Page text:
Why was a roomful of venture capitalists and lawyers clinking champagne glasses at Zibibbo in Palo Alto last week? The target of their fulsome praise was entrepreneur Anthony Soohoo, a former Yahoo executive. And the reason? He had managed to flip his website Dotspotter, yet another celebrity gossip site with thoroughly derivative social-networking features, to CBS for a quick $10 million. Dotspotter's short one-year lifepspan didn't scare off serial charmer Quincy Smith, the startup-mad head of CBS Interactive. Having bought financial videoblog Wallstrip and Web-based social music site Last.fm, we can only conclude that Smith's strategy is to buy a lot of startups, throw them against the wall, and see what sticks. Nice work, especially when CBS shareholders are footing the bill. And who's receiving the checks? One of Dotspotter's beneficiaries, we hear, is Facebook CFO Gideon Yu. Nice to have a backup plan in case all those social networks turn out to be a fad.
So, Facebook may be raising money at a multibillion-dollar valuation, according to Kara Swisher at AllThingsD. That sounds like it might be a bargain compared to the $10 billion valuation Facebook board member Peter Thiel had bruited about. You want in? Look to the finance and executive team, and start kissing major ass. Specifically, get to know Gideon Yu, Facebook's CFO. You know, the ex-YouTube CFO who was at Sequoia for one hot minute. Odds are, he's in charge of evaluating any potential investors, so make nice with him. Haven't met him yet? No worries! His Facebook profile is protected, from us, at least, but you can still send him a Facebook message to inquire about your potential participation. Or, if you're feeling saucy, give him a poke. It might be a good way to express your creativity and willingness to be flexible when hammering out that term sheet.
Founders never share power willingly, gracefully, or for very long. That's a lesson that Facebook's Owen Van Natta should have learned at the knee of Jeff Bezos, when Van Natta was an executive at Amazon.com. Instead, though, he's been schooled in it by Facebook CEO Mark Zuckerberg, who just demoted Van Natta from COO to chief revenue officer and VP of operations, Kara Swisher reports on AllThingsD. Zuckerberg's former No. 2, once trusted to attend the Sun Valley media-mogul conference in his stead, now shares key duties with a host of other executives. Here's a rundown on Van Natta's new rivals.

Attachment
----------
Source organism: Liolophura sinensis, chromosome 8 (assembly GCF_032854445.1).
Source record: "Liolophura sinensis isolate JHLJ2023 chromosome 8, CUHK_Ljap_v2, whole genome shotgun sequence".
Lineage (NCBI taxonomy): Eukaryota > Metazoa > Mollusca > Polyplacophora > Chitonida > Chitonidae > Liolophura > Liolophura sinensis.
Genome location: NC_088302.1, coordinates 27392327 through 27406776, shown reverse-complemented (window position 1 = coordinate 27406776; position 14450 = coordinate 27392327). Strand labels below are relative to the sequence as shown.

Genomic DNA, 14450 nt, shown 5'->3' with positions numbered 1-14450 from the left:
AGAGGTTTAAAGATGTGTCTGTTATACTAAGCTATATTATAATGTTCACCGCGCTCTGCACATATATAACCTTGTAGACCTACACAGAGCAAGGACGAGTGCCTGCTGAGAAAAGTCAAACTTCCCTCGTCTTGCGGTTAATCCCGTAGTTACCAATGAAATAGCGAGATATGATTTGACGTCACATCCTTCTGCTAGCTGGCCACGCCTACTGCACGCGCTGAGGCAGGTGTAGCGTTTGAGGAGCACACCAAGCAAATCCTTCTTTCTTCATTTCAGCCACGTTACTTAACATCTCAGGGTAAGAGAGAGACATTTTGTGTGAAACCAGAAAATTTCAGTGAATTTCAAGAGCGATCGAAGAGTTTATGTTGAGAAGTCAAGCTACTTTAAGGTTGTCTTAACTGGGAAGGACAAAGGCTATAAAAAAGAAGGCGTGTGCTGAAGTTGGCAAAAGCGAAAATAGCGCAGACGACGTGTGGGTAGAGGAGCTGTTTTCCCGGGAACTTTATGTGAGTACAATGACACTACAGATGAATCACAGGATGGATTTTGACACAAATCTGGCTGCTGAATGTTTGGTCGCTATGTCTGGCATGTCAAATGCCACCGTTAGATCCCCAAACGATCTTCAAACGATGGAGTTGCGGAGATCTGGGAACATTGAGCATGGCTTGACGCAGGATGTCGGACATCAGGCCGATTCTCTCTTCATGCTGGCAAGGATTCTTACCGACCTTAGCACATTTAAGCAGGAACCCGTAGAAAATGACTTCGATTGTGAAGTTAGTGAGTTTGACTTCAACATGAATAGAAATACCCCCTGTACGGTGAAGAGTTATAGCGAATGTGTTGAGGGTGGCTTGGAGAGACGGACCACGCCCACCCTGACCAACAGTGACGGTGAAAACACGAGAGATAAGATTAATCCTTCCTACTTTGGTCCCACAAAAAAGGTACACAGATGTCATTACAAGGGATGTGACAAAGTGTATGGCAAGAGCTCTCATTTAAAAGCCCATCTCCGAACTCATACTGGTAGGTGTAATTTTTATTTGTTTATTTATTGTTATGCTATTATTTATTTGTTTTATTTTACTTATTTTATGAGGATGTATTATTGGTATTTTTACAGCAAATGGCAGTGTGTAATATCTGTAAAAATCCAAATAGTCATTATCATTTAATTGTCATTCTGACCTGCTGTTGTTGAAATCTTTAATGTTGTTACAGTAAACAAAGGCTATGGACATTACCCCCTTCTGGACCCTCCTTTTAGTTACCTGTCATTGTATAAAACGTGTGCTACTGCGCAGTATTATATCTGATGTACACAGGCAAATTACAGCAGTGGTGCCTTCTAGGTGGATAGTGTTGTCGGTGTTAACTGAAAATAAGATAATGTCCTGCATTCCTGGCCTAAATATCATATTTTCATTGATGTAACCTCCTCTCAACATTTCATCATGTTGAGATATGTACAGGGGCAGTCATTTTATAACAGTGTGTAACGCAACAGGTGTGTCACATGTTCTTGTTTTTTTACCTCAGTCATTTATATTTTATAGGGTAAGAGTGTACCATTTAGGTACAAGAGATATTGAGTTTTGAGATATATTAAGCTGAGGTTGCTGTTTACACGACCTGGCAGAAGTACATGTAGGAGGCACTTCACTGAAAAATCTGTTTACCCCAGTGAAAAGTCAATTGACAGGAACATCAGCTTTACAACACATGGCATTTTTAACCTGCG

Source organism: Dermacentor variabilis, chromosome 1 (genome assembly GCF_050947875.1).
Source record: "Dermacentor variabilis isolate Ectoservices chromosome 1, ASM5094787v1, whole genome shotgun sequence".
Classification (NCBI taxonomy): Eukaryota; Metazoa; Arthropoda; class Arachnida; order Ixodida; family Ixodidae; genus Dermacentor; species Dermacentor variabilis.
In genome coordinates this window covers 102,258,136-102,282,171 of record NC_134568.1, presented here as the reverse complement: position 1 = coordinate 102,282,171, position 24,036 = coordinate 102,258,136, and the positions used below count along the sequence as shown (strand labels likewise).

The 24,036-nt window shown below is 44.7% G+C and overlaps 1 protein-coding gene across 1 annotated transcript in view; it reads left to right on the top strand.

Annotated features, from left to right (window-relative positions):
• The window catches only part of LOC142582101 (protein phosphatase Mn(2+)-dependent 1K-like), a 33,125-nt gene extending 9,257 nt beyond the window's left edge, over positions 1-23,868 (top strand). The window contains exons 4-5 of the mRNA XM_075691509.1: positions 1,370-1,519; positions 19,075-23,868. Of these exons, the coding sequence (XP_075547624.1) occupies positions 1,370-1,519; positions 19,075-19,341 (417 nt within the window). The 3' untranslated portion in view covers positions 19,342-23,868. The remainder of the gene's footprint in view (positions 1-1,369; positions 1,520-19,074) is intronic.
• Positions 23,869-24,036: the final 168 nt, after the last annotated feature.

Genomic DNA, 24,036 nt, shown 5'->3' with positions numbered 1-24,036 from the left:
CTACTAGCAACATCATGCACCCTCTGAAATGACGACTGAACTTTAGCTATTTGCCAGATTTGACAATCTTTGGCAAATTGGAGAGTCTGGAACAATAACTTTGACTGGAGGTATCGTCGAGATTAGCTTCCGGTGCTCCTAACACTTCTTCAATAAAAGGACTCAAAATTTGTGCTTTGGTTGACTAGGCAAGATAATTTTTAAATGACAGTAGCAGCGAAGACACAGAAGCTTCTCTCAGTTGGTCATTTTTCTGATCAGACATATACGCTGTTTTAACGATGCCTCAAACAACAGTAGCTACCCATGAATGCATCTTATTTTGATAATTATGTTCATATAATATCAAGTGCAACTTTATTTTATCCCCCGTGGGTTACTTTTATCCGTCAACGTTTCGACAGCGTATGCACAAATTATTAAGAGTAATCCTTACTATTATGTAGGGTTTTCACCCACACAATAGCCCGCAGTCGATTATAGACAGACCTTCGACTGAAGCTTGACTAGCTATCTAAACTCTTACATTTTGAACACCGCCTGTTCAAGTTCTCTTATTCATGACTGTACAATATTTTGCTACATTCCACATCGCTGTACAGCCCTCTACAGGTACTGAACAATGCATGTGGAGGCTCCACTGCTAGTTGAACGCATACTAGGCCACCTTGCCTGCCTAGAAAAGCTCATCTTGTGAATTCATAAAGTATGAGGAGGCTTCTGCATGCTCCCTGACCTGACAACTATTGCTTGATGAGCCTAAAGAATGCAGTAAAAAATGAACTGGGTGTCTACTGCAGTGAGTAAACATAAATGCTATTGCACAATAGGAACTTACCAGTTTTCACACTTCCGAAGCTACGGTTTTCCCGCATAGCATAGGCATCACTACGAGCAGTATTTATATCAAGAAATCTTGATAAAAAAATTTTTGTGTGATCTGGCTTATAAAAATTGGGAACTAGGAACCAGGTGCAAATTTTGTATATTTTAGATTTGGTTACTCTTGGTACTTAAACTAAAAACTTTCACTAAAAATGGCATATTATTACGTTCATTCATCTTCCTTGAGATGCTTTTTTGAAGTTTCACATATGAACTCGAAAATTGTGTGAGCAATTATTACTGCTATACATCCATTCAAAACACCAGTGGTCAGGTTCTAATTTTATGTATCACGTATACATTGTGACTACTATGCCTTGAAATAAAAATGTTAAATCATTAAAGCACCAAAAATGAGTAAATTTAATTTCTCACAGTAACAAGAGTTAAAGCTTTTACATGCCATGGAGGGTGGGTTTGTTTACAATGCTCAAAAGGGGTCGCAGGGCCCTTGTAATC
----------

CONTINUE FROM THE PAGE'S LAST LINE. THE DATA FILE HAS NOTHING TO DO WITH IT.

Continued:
Peter Thiel's behind-the-scenes war with Sequoia Capital continues. The latest battleground? Gideon Yu, YouTube's former CFO, had planned to leave after the Google buyout of the online-video site to hook up with Sequoia as a partner. Instead, he's joining Facebook, the social network in which Thiel is an investor and a board member, as its CFO. It's a loss for Sequoia partner Michael Moritz, who has feuded with Thiel's Founders Fund. But it's undoubtedly a gain for Facebook. The social network, whose board members already like to play fast and loose with revenue figures, needs a CFO who's not above a little white lie. Like, say, YouTube's budget. Or what his career plans really are.